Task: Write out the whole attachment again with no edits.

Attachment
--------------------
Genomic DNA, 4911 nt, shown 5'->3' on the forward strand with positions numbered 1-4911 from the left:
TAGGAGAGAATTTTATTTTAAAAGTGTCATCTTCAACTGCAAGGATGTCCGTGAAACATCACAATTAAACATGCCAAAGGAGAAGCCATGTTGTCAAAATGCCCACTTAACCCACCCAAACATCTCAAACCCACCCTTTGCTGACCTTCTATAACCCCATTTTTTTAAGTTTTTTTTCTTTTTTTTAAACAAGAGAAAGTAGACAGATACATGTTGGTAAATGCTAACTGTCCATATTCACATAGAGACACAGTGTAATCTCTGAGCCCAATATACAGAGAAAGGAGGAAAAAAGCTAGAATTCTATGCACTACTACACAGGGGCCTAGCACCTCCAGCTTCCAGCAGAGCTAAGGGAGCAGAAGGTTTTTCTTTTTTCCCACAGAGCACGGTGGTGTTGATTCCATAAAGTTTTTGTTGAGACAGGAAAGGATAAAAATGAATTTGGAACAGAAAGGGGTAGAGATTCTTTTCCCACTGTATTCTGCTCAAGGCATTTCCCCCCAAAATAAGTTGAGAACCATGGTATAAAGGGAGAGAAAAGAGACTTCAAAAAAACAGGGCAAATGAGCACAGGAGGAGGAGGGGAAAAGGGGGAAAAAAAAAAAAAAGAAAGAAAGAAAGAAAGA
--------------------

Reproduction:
Genomic DNA, 4911 nt, shown 5'->3' on the forward strand with positions numbered 1-4911 from the left:
TAGGAGAGAATTTTATTTTAAAAGTGTCATCTTCAACTGCAAGGATGTCCGTGAAACATCACAATTAAACATGCCAAAGGAGAAGCCATGTTGTCAAAATGCCCACTTAACCCACCCAAACATCTCAAACCCACCCTTTGCTGACCTTCTATAACCCCATTTTTTTAAGTTTTTTTTCTTTTTTTTAAACAAGAGAAAGTAGACAGATACATGTTGGTAAATGCTAACTGTCCATATTCACATAGAGACACAGTGTAATCTCTGAGCCCAATATACAGAGAAAGGAGGAAAAAAGCTAGAATTCTATGCACTACTACACAGGGGCCTAGCACCTCCAGCTTCCAGCAGAGCTAAGGGAGCAGAAGGTTTTTCTTTTTTCCCACAGAGCACGGTGGTGTTGATTCCATAAAGTTTTTGTTGAGACAGGAAAGGATAAAAATGAATTTGGAACAGAAAGGGGTAGAGATTCTTTTCCCACTGTATTCTGCTCAAGGCATTTCCCCCCAAAATAAGTTGAGAACCATGGTATAAAGGGAGAGAAAAGAGACTTCAAAAAAACAGGGCAAATGAGCACAGGAGGAGGAGGGGAAAAGGGGGAAAAAAAAAAAAAAGAAAGAAAGAAAGAAAGA